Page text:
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abstract = "Van Iterson, Erik H., Eric M. Snyder, and Bruce D. Johnson. The influence of 17 hours of normobaric hypoxia on parallel adjustments in exhaled nitric oxide and airway function in lowland healthy adults. High Alt Med Biol. 18:1-10, 2017.-Currently, there is a disparate understanding of the role that normobaric hypoxia plays in affecting nitric oxide (NO) measured in exhaled air (eNO) and airway function in lowland healthy adults. Compared to normobaric normoxia, this study aimed to test the effect of 17 hours of normobaric hypoxia on relationships between eNO and airway function in healthy adults. In a crossover study including 2 separate visits, 26 lowland healthy Caucasian adults performed eNO and pulmonary function tests on visit 1 in normobaric normoxia, while repeating all tests on visit 2 following 17 hours of normobaric hypoxia (12.5{\%} O2). Compared to normobaric normoxia, eNO (29 ± 24 vs. 36 ± 28 ppb), forced expiratory volume in one second (FEV1) (4.1 ± 0.7 vs. 4.3 ± 0.8 L), mean forced expiratory flow between 25{\%} and 75{\%} FVC (FEF25-75) (3.9 ± 1.0 vs. 4.2 ± 1.2 L/s), and forced expiratory flow at 75{\%} FVC (FEF75) (2.0 ± 0.7 vs. 2.3 ± 0.8 L/s) increased in normobaric hypoxia, respectively (all p < 0.05). Correlations at normoxia between eNO and FEV1 (r = 0.39 vs. 0.44), FEF25-75 (r = 0.51 vs. 0.51), and FEF75 (r = 0.53 vs. 0.55) persisted as both parameters increased in hypoxia, respectively. For the first time, these data suggest that 17 hours of hypoxic breathing in the absence of low ambient pressure contribute to increased eNO and airway function in lowland healthy adults.",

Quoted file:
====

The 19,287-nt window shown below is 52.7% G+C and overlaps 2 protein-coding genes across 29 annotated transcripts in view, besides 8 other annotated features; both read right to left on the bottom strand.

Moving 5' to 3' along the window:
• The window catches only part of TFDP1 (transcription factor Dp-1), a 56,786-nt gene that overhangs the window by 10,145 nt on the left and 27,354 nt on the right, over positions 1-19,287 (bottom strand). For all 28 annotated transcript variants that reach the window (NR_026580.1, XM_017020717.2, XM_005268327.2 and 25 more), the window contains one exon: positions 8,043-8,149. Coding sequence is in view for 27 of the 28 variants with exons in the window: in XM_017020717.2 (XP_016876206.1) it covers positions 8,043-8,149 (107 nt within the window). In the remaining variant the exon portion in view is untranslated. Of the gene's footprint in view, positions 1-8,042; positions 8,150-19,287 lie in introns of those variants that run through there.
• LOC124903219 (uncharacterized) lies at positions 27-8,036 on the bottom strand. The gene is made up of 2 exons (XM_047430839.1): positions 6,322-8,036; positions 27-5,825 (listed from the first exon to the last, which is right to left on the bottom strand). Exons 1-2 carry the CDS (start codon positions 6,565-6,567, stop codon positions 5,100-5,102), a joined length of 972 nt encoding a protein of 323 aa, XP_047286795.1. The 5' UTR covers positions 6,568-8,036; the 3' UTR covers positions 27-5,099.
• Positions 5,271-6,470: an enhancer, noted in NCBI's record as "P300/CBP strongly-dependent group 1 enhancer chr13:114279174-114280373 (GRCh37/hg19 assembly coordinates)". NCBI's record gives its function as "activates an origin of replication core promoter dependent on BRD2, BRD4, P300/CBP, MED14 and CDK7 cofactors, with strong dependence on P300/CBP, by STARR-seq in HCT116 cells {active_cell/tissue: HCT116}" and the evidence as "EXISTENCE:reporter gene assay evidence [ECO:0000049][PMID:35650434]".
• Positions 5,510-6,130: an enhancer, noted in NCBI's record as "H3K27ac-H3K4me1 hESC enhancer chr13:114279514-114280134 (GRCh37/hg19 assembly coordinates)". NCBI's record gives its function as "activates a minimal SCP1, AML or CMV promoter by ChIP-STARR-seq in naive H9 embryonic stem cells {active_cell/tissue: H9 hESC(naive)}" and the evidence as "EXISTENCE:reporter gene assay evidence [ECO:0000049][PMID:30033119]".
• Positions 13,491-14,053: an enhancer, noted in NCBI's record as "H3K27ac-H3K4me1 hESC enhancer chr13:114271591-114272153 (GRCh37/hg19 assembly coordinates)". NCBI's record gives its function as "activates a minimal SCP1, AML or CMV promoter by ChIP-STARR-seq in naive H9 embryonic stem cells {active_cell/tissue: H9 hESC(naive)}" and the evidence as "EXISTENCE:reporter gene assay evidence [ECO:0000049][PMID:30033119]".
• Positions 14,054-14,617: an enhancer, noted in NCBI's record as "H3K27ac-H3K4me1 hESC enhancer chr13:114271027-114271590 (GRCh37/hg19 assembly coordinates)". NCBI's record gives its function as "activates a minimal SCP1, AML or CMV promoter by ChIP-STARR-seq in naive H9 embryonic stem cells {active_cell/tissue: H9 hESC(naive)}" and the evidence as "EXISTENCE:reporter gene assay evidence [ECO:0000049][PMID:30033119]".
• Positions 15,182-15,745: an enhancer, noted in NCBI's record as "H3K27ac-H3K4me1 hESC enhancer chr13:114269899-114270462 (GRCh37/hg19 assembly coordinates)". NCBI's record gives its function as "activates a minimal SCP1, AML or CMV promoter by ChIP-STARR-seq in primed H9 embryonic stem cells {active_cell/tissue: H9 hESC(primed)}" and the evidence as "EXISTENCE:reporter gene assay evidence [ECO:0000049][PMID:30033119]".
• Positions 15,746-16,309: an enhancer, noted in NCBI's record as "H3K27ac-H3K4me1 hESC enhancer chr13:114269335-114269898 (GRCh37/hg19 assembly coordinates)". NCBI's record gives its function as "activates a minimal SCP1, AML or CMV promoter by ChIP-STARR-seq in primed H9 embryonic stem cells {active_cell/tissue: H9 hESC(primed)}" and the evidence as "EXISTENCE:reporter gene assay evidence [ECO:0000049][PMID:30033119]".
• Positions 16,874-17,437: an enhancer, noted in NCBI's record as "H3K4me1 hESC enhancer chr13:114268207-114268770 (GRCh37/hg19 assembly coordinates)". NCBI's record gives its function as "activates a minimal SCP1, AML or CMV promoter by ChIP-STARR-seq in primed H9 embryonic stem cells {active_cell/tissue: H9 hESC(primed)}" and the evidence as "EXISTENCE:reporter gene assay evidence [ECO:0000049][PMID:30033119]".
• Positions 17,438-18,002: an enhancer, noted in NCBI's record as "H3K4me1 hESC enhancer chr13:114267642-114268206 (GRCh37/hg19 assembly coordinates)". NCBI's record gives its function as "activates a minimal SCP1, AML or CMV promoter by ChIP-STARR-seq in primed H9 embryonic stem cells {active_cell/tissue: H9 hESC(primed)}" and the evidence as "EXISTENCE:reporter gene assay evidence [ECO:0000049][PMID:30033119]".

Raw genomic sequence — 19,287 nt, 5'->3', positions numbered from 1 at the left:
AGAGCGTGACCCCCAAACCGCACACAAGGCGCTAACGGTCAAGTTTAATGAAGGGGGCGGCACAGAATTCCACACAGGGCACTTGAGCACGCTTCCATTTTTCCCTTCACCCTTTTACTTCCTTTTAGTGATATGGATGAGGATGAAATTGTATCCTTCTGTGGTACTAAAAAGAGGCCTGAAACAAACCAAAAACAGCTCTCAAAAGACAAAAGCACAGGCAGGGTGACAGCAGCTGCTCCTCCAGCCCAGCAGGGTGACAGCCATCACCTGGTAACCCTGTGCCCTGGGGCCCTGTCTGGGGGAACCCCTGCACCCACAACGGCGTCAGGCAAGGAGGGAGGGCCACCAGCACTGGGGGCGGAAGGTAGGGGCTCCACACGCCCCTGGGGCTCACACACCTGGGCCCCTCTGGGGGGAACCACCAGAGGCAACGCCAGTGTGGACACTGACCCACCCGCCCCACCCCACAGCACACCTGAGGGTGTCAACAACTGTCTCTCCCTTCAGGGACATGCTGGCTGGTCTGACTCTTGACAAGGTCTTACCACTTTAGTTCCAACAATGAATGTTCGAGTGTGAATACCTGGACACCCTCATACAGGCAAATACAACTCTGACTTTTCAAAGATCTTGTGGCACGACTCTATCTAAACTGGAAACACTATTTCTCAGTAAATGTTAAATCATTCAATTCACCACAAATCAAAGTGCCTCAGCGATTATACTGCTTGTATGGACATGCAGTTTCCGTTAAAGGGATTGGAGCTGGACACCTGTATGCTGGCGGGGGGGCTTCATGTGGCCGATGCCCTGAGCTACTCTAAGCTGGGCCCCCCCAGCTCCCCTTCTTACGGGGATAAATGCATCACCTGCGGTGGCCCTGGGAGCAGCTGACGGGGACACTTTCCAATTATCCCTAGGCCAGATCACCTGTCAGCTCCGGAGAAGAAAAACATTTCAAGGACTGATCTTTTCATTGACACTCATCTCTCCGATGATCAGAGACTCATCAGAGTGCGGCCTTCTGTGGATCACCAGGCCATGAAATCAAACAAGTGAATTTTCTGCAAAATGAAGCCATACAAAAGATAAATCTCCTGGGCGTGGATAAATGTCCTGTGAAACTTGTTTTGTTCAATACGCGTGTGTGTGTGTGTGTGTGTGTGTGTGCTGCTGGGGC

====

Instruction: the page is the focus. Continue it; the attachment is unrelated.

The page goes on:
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AB - Van Iterson, Erik H., Eric M. Snyder, and Bruce D. Johnson. The influence of 17 hours of normobaric hypoxia on parallel adjustments in exhaled nitric oxide and airway function in lowland healthy adults. High Alt Med Biol. 18:1-10, 2017.-Currently, there is a disparate understanding of the role that normobaric hypoxia plays in affecting nitric oxide (NO) measured in exhaled air (eNO) and airway function in lowland healthy adults. Compared to normobaric normoxia, this study aimed to test the effect of 17 hours of normobaric hypoxia on relationships between eNO and airway function in healthy adults. In a crossover study including 2 separate visits, 26 lowland healthy Caucasian adults performed eNO and pulmonary function tests on visit 1 in normobaric normoxia, while repeating all tests on visit 2 following 17 hours of normobaric hypoxia (12.5% O2). Compared to normobaric normoxia, eNO (29 ± 24 vs. 36 ± 28 ppb), forced expiratory volume in one second (FEV1) (4.1 ± 0.7 vs. 4.3 ± 0.8 L), mean forced expiratory flow between 25% and 75% FVC (FEF25-75) (3.9 ± 1.0 vs. 4.2 ± 1.2 L/s), and forced expiratory flow at 75% FVC (FEF75) (2.0 ± 0.7 vs. 2.3 ± 0.8 L/s) increased in normobaric hypoxia, respectively (all p < 0.05). Correlations at normoxia between eNO and FEV1 (r = 0.39 vs. 0.44), FEF25-75 (r = 0.51 vs. 0.51), and FEF75 (r = 0.53 vs. 0.55) persisted as both parameters increased in hypoxia, respectively. For the first time, these data suggest that 17 hours of hypoxic breathing in the absence of low ambient pressure contribute to increased eNO and airway function in lowland healthy adults.